Earlier this year, the Supreme Court of Virginia issued an opinion in a Virginia train accident case involving an employee who was injured while working for the defendant railroad company. The case required the court to determine if the plaintiff presented sufficient evidence to establish that the defendant’s negligence was the cause of his injuries. Ultimately, the court concluded that the jury’s verdict was supported by some evidence supporting a finding of causation, and the verdict was affirmed.
The Facts of the Case
According to the court’s opinion, the plaintiff worked as a conductor for the defendant railroad. One day, the plaintiff was asked to help make a “cut,” which is when several of the cars in a train are released and left behind. The plaintiff completed the cut without issue; however, as the plaintiff was walking back to a nearby electrical box, he lost contact with the train’s engineer.
Evidently, the train’s engineer became worried after losing contact with the plaintiff and set out to see if anything was wrong. The engineer walked around to the rear of the train, and saw the plaintiff lying at the bottom of a 36-foot embankment. There were no witnesses to the plaintiff’s fall, and the plaintiff had no memory of the accident. The walkway where the plaintiff was when he fell was about 15 inches wide, and the embankment was approximately 70 degrees.
The plaintiff filed a claim against his employer under the Federal Employers’ Liability Act, claiming that the defendant was negligent in providing only a 15-foot walkway. The case proceeded to trial, and the jury found in favor of the plaintiff, issuing a damages award over $300,000. The defendant appealed, arguing that the plaintiff’s circumstantial evidence fell short of what was required to prove his case.
The Court’s Decision
The court held that the evidence presented at least raised the issue of causation, which was sufficient to support the jury’s verdict. The court began by noting that courts treat the issue of proximate cause “leniently” in FELA cases. Thus, a plaintiff bringing a case under FELA must only show that the defendant’s conduct played “even the slightest” role in bringing about their injury.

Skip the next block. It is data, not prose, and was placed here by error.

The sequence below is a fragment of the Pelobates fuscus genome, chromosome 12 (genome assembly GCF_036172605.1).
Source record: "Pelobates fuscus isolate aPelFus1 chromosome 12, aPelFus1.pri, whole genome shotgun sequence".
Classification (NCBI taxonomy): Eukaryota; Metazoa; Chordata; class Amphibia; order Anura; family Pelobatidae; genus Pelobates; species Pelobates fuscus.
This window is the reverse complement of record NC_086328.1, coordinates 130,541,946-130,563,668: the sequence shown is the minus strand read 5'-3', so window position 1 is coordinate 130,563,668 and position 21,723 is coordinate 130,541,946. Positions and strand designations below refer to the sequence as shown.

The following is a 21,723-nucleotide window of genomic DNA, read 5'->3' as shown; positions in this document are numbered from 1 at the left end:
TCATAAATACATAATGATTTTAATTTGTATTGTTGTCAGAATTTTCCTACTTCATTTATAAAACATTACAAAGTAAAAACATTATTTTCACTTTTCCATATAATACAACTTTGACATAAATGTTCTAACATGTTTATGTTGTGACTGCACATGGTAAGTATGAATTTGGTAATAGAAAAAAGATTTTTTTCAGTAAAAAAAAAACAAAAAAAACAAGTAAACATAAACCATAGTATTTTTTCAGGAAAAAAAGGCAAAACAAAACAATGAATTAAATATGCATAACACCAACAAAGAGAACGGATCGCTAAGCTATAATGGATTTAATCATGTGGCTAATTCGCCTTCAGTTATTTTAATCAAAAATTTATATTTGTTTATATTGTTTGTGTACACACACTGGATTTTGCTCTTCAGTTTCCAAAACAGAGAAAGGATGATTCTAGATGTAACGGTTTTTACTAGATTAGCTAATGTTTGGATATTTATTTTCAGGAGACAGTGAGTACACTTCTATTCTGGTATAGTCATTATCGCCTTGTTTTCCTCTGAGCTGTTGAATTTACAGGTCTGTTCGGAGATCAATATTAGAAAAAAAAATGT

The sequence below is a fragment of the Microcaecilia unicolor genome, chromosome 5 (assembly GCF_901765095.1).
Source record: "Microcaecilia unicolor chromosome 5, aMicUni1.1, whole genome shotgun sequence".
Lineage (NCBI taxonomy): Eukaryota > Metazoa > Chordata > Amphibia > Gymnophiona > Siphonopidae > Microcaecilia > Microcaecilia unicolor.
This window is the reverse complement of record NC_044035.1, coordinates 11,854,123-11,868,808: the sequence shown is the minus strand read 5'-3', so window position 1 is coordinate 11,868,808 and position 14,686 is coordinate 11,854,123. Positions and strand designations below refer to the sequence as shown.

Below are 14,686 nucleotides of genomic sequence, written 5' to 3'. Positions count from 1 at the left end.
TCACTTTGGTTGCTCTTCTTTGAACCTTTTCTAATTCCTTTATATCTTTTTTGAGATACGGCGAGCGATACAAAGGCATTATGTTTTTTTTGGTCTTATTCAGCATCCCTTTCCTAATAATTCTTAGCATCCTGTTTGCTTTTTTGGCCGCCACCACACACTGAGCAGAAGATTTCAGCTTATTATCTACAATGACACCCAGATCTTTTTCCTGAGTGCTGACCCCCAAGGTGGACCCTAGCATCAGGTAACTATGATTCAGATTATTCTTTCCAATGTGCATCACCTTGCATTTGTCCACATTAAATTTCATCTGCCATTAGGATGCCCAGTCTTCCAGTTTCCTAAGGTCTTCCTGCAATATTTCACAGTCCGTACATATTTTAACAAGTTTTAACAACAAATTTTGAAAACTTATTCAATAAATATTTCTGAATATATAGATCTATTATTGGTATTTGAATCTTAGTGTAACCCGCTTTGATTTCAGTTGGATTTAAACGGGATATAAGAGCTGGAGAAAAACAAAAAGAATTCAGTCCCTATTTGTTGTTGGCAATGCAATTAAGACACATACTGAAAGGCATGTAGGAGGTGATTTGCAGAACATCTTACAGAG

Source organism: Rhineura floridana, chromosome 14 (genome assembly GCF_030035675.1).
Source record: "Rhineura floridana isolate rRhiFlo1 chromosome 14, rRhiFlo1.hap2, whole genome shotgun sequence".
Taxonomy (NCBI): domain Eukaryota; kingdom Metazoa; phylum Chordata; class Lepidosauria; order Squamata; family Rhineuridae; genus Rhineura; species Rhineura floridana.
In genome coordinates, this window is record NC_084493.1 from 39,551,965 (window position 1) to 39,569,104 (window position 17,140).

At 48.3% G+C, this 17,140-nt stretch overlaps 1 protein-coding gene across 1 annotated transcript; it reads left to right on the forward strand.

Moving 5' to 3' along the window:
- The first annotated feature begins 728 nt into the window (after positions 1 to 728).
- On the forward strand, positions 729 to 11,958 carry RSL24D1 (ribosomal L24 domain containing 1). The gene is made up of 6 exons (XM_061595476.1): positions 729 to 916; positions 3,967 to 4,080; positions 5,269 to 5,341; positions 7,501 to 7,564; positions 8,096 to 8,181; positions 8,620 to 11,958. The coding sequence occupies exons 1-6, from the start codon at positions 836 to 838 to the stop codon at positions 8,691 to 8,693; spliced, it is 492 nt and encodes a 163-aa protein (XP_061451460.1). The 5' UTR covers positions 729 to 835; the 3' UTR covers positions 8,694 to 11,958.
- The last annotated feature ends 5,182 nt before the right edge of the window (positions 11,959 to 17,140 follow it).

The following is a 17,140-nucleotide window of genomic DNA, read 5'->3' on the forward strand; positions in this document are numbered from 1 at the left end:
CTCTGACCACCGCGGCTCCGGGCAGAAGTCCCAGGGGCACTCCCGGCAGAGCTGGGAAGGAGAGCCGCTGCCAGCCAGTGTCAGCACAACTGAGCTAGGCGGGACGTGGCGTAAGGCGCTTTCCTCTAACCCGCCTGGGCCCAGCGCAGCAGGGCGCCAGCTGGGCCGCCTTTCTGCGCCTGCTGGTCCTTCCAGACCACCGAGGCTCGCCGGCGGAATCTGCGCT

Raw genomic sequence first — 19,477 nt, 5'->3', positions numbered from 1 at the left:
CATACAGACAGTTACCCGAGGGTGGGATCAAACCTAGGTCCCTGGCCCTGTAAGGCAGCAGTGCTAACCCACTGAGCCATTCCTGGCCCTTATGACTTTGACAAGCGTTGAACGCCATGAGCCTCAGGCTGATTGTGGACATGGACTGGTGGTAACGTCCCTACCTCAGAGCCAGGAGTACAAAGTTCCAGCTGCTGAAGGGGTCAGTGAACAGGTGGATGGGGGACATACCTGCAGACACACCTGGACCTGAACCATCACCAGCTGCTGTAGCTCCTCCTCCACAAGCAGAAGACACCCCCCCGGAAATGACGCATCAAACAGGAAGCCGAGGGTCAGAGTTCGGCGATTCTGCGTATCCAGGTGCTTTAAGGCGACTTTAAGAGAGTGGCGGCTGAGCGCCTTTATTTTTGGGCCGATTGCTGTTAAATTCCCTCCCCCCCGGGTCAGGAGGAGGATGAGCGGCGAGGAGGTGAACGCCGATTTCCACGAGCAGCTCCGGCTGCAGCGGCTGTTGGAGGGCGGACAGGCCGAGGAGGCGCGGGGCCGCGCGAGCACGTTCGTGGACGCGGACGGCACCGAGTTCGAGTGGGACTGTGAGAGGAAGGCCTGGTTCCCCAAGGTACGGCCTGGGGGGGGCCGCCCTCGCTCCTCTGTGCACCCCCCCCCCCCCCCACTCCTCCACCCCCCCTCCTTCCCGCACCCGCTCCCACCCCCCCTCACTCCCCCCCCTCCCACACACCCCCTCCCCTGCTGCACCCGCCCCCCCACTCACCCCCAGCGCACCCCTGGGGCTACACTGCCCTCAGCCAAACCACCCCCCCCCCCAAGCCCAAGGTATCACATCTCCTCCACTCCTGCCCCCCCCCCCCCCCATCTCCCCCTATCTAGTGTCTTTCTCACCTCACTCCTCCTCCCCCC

Here, the court acknowledged that the plaintiff presented no direct evidence of how he fell, and that his case relied entirely on circumstantial evidence. However, the court was explained that direct evidence of causation is not always required. In the end, the court reasoned that the jury could reasonably infer from the evidence presented that the plaintiff fell because the walkway was only 15 inches wide.
Have You Been Injured in a Maryland Workplace Accident?
If you or a loved one works in the railroad industry and have recently been injured on the job, you may be entitled to monetary compensation through a Maryland personal injury lawsuit. At the law firm of Lebowitz & Mzhen, LLC we represent injury victims and their families in personal injury and wrongful death cases across Maryland, Virginia, and Washington, D.C. To learn more about how we can help you pursue a claim for compensation against those responsible for your injuries, call 410-654-3600 today.
More Blog Posts:
Who Is at Fault in Maryland Train Accidents?, Maryland Trucking Accident Lawyer Blog, published February 6, 2019.
Can a Truck Driver’s Employer Be Held Liable in a Maryland Truck Accident?, Maryland Trucking Accident Lawyer Blog, published January 18, 2019.